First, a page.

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How 'Marx's General' Helped Lead The Revolution

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Friedrich Engels wasn't born a revolutionary, but over the course of several beer-soaked days in Paris, he became part of "the greatest friendship in Western political thought."

Author and historian Tristram Hunt tells All Things Considered host Guy Raz that beer was a big part Engel's relationship with political philosopher Karl Marx.

"They were both big drinkers," Hunt says. "Engels drank as a Teutonic, almost Prussian." Marx was an angrier, more depressive drinker. "And those were the happiest times they had in Paris — in the mid-1840s, in Brussels, and the hope of revolution and the chance of change was always there for them then."

Years after their first soggy discussions, when socialist revolution swept over the continent, it was Engels, not Marx, who went among the radical masses to agitate for change. Hunt's new book, Marx's General: The Revolutionary Life of Friedrich Engels credits Marx with flashes of socialist brilliance, but says it was Engels' dedication that helped give rise to revolution.

While Marx was "issuing pamphlets and denouncing reactionaries, Engels is actually on the barricades, back in his hometown, fighting for revolution," Hunt says. "And this old thing of having bullets whistle past you and making him a man, he's delighted that he actually sees revolution. So he's not just an armchair revolutionary."

Engels grew up in a pious, Protestant home, the son of German textile manufacturer, and lost his faith as a late teenager. Hunt says the writings of philosopher Georg Wilhelm Friedrich Hegel supplemented the faith Engels had lost, but the spark that ignited the Marxian fire was when the young man worked and lived in Manchester, England, "discovering the condition of the working class — those exploited in the mills, in the factories, those living in the terrible tenements. And that was the radicalization."

The irony of this life-changing experience was that Engels realized he was part of the problem. He worked for the family business, part of Manchester's huge textile industry.

From this realization, Engels wrote a paper on political economy that caught Marx's attention. Fueled by their sizable drinking habits, their friendship laid the philosophical foundation for the socialist revolution.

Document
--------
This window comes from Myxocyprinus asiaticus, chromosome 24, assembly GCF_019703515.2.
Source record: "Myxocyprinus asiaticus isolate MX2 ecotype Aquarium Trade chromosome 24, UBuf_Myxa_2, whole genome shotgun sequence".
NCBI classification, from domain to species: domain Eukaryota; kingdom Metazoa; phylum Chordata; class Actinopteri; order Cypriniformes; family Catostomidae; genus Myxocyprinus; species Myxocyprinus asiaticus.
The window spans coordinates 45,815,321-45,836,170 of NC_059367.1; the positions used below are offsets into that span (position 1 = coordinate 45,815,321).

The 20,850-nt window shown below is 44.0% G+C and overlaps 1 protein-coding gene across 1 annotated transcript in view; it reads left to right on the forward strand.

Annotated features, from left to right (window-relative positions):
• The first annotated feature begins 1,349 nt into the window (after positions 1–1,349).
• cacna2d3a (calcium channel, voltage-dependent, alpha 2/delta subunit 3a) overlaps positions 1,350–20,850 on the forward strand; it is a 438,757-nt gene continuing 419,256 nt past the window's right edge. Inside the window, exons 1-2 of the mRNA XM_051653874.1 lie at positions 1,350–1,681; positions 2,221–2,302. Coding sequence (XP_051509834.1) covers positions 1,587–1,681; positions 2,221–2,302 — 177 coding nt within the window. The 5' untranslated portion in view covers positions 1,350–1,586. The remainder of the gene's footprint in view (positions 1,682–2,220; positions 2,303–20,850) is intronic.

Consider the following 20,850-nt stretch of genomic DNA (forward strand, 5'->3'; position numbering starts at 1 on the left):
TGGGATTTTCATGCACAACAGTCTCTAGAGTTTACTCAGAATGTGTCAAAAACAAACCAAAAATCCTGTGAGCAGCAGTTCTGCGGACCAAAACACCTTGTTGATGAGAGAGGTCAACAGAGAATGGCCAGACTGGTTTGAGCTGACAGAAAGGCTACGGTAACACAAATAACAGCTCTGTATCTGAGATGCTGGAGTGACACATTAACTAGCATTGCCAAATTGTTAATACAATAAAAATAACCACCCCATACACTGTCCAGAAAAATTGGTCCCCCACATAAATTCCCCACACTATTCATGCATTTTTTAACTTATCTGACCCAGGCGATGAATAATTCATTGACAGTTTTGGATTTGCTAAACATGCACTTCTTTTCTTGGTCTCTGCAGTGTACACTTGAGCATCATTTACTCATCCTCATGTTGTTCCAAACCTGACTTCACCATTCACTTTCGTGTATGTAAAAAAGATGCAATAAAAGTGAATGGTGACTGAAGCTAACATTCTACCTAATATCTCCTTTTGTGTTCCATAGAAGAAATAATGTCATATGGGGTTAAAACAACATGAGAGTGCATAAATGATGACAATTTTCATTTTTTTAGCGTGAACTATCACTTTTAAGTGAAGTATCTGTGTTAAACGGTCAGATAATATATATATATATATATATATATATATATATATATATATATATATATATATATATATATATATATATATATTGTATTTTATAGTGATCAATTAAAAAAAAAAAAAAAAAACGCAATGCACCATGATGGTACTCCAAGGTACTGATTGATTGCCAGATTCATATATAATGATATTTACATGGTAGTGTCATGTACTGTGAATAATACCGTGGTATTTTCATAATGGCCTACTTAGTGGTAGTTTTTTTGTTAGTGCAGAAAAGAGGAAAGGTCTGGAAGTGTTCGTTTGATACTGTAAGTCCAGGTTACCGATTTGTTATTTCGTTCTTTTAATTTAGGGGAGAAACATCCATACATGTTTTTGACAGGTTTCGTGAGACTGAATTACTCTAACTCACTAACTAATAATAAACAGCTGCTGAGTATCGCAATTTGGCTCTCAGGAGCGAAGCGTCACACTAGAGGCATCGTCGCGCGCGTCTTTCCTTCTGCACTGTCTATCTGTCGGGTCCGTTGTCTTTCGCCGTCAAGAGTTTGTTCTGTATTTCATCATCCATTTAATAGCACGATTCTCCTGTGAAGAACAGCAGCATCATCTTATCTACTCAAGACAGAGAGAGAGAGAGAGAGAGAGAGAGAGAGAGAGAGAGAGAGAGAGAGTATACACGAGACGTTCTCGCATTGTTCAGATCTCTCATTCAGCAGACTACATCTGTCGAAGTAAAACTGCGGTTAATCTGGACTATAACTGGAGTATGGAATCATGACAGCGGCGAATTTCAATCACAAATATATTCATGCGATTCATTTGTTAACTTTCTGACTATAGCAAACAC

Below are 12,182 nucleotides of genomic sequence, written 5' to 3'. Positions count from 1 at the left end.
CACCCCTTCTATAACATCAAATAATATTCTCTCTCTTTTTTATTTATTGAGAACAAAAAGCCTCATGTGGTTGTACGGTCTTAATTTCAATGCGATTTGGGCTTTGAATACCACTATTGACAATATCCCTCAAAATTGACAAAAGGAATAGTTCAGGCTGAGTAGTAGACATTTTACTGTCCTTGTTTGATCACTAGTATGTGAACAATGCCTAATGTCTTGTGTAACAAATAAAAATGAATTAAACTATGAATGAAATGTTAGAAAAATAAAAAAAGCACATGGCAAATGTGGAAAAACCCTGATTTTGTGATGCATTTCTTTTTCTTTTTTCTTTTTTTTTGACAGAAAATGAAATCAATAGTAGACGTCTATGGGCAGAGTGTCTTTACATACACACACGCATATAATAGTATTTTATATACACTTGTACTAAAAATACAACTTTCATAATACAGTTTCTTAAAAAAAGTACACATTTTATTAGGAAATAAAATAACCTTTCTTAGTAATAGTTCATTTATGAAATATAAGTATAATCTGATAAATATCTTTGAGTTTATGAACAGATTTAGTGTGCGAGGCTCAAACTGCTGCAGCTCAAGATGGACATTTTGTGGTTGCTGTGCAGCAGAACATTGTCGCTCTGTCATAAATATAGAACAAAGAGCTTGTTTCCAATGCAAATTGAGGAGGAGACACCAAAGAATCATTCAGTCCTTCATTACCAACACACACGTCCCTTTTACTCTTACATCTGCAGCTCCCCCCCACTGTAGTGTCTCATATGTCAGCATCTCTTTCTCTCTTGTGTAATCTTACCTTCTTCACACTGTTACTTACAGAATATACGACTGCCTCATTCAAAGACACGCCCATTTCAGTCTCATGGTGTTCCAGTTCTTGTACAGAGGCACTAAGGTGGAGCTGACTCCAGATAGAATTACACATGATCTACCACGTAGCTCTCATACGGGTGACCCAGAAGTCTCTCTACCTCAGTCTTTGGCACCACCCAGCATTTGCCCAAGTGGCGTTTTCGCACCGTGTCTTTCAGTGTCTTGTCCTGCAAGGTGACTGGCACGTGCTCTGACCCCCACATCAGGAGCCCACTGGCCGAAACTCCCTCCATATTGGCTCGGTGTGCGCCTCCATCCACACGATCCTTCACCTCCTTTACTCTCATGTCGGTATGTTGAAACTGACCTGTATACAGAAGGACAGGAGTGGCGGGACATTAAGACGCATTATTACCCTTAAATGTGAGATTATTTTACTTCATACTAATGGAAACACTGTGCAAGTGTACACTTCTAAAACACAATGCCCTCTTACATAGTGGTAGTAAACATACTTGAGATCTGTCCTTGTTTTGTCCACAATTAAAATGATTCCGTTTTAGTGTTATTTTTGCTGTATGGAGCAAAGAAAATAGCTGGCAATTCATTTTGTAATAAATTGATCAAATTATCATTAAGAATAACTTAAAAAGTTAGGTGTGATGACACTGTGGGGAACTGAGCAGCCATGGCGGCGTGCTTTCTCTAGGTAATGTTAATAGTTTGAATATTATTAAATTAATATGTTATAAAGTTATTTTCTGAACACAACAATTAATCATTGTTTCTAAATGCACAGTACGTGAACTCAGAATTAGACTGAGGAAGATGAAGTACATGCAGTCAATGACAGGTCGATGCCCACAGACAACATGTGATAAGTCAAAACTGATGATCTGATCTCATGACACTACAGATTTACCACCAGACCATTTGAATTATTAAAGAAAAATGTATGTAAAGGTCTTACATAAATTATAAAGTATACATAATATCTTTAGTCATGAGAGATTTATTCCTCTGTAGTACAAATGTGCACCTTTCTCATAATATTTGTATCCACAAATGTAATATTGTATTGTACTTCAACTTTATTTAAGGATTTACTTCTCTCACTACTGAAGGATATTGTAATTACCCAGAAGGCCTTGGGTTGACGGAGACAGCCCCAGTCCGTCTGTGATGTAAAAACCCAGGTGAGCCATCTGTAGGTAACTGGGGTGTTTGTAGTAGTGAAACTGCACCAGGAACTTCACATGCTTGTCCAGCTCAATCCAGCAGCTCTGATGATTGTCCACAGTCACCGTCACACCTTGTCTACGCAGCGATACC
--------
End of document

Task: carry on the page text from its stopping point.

Engels worked closely with Marx to craft their political manifesto as Marx wrote Das Kapital. Soon, Engels realized he'd have to cede the intellectual spotlight to his friend.

"This is the fascinating crux of the friendship," Hunt says. Marx was the genius. Engels wasn't as much of a genius. In order to get Das Kapital published, Engels knew he would have to — literally — pay for it.

Engels returned to the family textile firm, a "terrible 20 years of working in the cotton industry, exploiting the working class," and secretly funneling money to Marx to publish their ideas. Engels lived a double life as a "frock-coated Victorian cotton lord" by day and communist by night — who likely sipped Chateau Margaux 1848 as he tried to "instigate a proletarian socialist revolution," Hunt says.

His factory-floor observations provided real-world evidence for how Marx's ideas could — or could not work — off the page. Engels is "the one in Manchester seeing how the wage system works, seeing how capital fluctuates, seeing how stock markets function," Hunt says. "And all this is fed into Marx's thinking."

Contrary to the "dour, dowdy, puritan vision" of so many labor and socialist movements in the 20th century, Hunt says, Engels and Marx wanted the working class to enjoy the spoils of business.

Engels' vision of socialism, like Marx's vision, was about humanity fulfilling its capacity, he says. It was about enjoyment, and allowing the working classes lives of fun rather than the terrible grind of Manchester's factories.

After Marx died in 1883, Engels continued their propagandizing, gathering his friend's papers and reworking them into the second and third volumes of Das Kapital. Some argue that he radically revised Marx's original drafts of the book, but Hunt says Engels "did what he'd always done. He explained it, he slightly codified it, he clarified elements of the argument ... [T]his was Engels, really, continuing the work."

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